Who can donate?

In Brazil, before the pandemic, to be a donor, it was necessary to be between 18 and 69 years old, weigh at least 50 kilos, and be in good health. Now, due to the coronavirus, some measures are being adopted before collection.

Individuals who have had respiratory symptoms and fever in the past 30 days are not allowed to make any donation. Also, if the donor has been in contact with a patient who has had COVID-19 or has symptoms, he/she will not be able to donate blood within at least 14 days.

Basic requirements for donating blood:

  • Be in good health;
  • To be between 16 and 69 years old, since the first donation was made up to 60 years old (under 18 years old, they need to fill out a form and obtain authorization from those responsible);
  • Weigh more than 50 Kg;
  • Be rested (having slept at least 6 hours in the last 24 hours);
  • Be fed (avoid fatty food in the 4 hours before donation);
  • Present an original document with a recent photo, which allows the identification of the candidate, issued by an official group (Identity Card, Professional Identity Card, Work, and Social Security Card, National Driver's License or RNE - National Registry of Foreigners).

You will not be able to donate blood if:

  • If under the age of 16 or over 69 (note: the upper limit for the first donation is 60 years old. Those who are 61 years old or more and have never donated are unfit);
  • Weigh less than 50 Kg;
  • have anemia in the test performed immediately before donation;
  • you have hypertension or hypotension at the time of donation;
  • you have an increase or decrease in heart rate at the time of donation;
  • has a fever on the day of donation;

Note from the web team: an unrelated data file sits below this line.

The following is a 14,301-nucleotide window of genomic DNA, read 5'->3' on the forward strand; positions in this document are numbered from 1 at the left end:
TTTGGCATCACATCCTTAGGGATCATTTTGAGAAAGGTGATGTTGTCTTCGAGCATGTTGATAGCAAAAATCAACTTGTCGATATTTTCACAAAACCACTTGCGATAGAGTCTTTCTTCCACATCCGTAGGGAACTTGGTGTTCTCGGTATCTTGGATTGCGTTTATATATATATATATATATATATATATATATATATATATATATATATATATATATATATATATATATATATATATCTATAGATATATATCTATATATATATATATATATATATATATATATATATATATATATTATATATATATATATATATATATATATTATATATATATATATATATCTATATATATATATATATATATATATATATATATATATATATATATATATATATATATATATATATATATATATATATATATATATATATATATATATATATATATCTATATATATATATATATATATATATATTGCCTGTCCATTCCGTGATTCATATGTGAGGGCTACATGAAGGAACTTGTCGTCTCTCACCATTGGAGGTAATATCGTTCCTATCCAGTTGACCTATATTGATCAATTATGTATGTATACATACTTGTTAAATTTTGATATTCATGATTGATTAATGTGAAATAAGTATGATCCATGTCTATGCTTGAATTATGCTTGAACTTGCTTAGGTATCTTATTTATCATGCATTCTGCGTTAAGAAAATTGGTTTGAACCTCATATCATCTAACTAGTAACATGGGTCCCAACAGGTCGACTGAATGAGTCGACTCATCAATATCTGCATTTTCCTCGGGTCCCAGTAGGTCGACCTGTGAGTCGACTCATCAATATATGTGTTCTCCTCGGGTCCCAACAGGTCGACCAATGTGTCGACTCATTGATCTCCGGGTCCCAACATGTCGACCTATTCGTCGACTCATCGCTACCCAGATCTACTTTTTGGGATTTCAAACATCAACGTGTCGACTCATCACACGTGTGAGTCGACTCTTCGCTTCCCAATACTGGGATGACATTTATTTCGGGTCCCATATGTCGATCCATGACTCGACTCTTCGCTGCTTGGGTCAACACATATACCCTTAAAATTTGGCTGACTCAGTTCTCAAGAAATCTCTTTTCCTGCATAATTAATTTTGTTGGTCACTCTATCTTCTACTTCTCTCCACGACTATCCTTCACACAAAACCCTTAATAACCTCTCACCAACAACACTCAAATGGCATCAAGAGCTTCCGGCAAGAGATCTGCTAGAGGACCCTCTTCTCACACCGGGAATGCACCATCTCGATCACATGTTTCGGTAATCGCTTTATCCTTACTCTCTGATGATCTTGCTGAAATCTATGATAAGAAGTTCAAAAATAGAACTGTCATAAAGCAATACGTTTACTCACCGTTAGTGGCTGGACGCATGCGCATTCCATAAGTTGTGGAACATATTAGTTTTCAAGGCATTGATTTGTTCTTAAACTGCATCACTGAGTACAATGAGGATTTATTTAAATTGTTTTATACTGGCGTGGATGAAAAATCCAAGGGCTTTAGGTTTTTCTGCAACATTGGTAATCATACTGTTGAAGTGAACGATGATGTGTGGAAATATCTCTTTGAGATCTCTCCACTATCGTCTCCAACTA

• you are pregnant;
  • you are breastfeeding unless the birth occurred more than 12 months ago.

Note: the donor will not be able to donate if accompanied by children under 13 without the presence of another adult to take care of them.

You can never be a blood donor if:

  • have or had a positive HIV test;
  • had hepatitis after the age of 10;
  • already had malaria;
  • has barbers' bug fever disease;
  • received a dura mater graft;
  • had some form of cancer, including leukemia;
  • you have severe lung, heart, kidney or liver problems;
  • you have a blood clotting problem;
  • is diabetic with vascular complications or using insulin;
  • had extra-pulmonary tuberculosis;
  • already had elephantiasis;
  • already had leprosy;
  • already had kala-azar (visceral leishmaniasis);
  • already had brucellosis;
  • already had hepatosplenic schistosomiasis;
  • has a disease that creates legal non-liability;
  • if you have had an organ or bone marrow transplant.

In Brazil, other reasons can prevent blood donation. You can check the complete list on the website of the Pro-Blood foundation or in the Brazilian Ministry of Health website.